Since early 2013, our policy for new internet customer installs has been that no contract is required, and we only require a $75 broadband installation fee if a new customer wants to be free of any commitment.

For customers who know they will be in their homes for a while, and are willing to sign a 6-month commitment, we will continue to offer FREE installation. Plus, we of course will also give you the first month free if you are using our refer-a-friend program, or in other words, if you were referred by a friend.

One qualifier, which will probably never change since it is set by the State of Utah Government, is that regulated telecoms like us must charge a $25 phone activation fee for new accounts. This has always existed as part of the Utah State Public Utilities regulation. This is separate from broadband installation fees.

Why are we doing away with contracts?

Over the past couple of years, some of our non-customers in annual focus groups have told us that they didn’t like contracts. Many people did not want to sign long-term commitments various reasons—some did not feel secure in their employment, and feared they might not be able to pay for service in a few months; many said they were looking to move out of Eagle Mountain sometime in the coming year; others said they just don’t like contracts as a matter of principle. We agree—people should stay with us because we offer the best, most reliable service in Eagle Mountain, and not because we have them locked into a contract. However, until recently, our hands were essentially tied because of NECA and FCC regulation.

In  June of 2012, we tested this feedback from non-customers, and during Pony Express Days, instead of offering a sweet electronic toy like an Xbox as a promotion, which would also require long term commitments, we simply offered free installation with no contract and no obligation, and a couple of months of free service so they could demo our superior internet product risk free. While the number of new customers taking advantage of this promo was not quite as high as the years we offered a free Xbox or Wii, the results were still good, and, even more encouraging, as we tracked these customers over the next following months, we found they were just as likely to stay with us than people who had signed a contract. They stayed because they liked the service and found it to be better than any competitors service in Eagle Mountain. This is what we want.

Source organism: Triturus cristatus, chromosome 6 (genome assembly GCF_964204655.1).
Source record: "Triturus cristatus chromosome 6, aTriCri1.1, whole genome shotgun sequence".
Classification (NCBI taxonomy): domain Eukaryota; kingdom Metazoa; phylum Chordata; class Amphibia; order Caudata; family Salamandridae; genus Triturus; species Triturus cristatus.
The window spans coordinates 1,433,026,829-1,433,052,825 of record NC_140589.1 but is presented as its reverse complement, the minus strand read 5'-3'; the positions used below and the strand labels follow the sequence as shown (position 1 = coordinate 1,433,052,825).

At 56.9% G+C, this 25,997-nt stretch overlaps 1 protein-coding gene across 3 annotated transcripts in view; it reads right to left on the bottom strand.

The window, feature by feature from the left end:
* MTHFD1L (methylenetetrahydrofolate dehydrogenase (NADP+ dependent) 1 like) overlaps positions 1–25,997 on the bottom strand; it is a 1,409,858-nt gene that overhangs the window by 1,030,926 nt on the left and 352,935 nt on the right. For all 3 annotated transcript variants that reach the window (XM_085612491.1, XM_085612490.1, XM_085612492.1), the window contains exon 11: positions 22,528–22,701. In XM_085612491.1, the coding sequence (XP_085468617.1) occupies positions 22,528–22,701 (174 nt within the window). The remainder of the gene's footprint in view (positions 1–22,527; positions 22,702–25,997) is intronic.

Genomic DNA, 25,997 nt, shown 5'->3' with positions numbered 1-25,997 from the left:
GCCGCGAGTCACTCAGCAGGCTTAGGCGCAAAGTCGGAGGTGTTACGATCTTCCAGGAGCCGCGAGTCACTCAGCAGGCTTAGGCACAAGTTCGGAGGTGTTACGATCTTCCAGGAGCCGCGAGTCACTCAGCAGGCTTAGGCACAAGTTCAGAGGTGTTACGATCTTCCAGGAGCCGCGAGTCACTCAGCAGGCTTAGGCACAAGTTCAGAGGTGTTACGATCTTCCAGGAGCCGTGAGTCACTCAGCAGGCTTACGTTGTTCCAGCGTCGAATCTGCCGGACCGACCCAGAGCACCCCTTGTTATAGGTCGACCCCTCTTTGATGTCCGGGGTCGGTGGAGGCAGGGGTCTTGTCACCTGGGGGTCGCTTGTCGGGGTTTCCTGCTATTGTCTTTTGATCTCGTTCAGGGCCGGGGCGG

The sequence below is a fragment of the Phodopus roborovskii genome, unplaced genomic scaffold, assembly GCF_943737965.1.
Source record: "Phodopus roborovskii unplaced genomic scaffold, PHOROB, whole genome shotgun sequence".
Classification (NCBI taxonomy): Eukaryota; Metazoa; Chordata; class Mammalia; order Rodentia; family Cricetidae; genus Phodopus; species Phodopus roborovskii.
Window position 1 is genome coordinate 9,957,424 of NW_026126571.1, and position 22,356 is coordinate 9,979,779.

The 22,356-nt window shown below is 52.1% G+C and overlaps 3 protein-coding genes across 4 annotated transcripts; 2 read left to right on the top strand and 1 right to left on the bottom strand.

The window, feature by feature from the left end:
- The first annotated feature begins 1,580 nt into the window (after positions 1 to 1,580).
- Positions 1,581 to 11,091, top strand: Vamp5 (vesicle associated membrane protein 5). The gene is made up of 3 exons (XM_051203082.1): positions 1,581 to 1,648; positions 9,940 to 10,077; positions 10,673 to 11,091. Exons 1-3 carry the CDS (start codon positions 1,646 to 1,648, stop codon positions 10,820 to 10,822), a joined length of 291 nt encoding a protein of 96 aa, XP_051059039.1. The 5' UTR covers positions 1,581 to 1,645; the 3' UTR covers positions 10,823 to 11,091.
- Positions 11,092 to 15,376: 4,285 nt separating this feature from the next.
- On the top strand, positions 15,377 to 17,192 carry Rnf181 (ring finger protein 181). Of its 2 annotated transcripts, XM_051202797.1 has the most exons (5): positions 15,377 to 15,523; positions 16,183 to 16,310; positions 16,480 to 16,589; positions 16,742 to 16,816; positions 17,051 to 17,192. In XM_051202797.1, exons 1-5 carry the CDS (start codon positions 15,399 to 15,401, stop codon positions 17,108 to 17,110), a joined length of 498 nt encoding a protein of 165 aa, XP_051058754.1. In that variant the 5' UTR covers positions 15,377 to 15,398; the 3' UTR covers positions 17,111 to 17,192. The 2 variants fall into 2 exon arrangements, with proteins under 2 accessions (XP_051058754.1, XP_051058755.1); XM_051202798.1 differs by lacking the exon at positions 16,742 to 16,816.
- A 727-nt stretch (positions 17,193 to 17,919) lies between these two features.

So, we decided to make this no-contract offer our general policy, with a few adjustments. We want to make it easy for people to switch to us. We want to be easy to do business with. We hope that a $75 install charge, with no contract required, would be low enough for most homeowners in Eagle Mountain to afford without requiring anyone to go without shoes for the month. $75 does not nearly cover our cost for an install—we have to pay for the tech, the truck roll, and most expensive, the new fiber electronics to be installed on the home. Together these amount to several hundred dollars. However, we feel confident that once a customer has experienced our faster streaming fiber optic broadband, they will never go back to a wireless internet service provider. Our customers tell us: You simply can’t go back from fiber.

In the past, in order to make it financially viable to give away free electronics as a promotion, like an Xbox, Wii, AppleTV or Kindle Fire, we have with  special promotions asked new customers to sign 2-year contracts to get a fantastic free promo item. Many people who previously said they disliked contracts suddenly didn’t mind them as much. They get a free Xbox, and we get a new customer while lowering our risk–it’s a win-win. In the past couple of years, as the general public has become more tech savvy and educated, the very idea of fiber has become more powerful than any promotion or toy we could offer, so we have limited our promotions and relied simply on our premium value proposition. So, contacts associated with promos are a thing of the past too.

Of course, we expect most people will still choose the no upfront cost, free install, with one month free, that comes with a 6-month commitment. This is not a promo—this is our everyday pricing. But, for Eagle Mountain residents who don’t like contracts, this $75 upfront option is built for you, and we hope to see you soon. Haven’t you ever wanted to know what your internet experience could be over fiber optic cable? Try it—you will like it.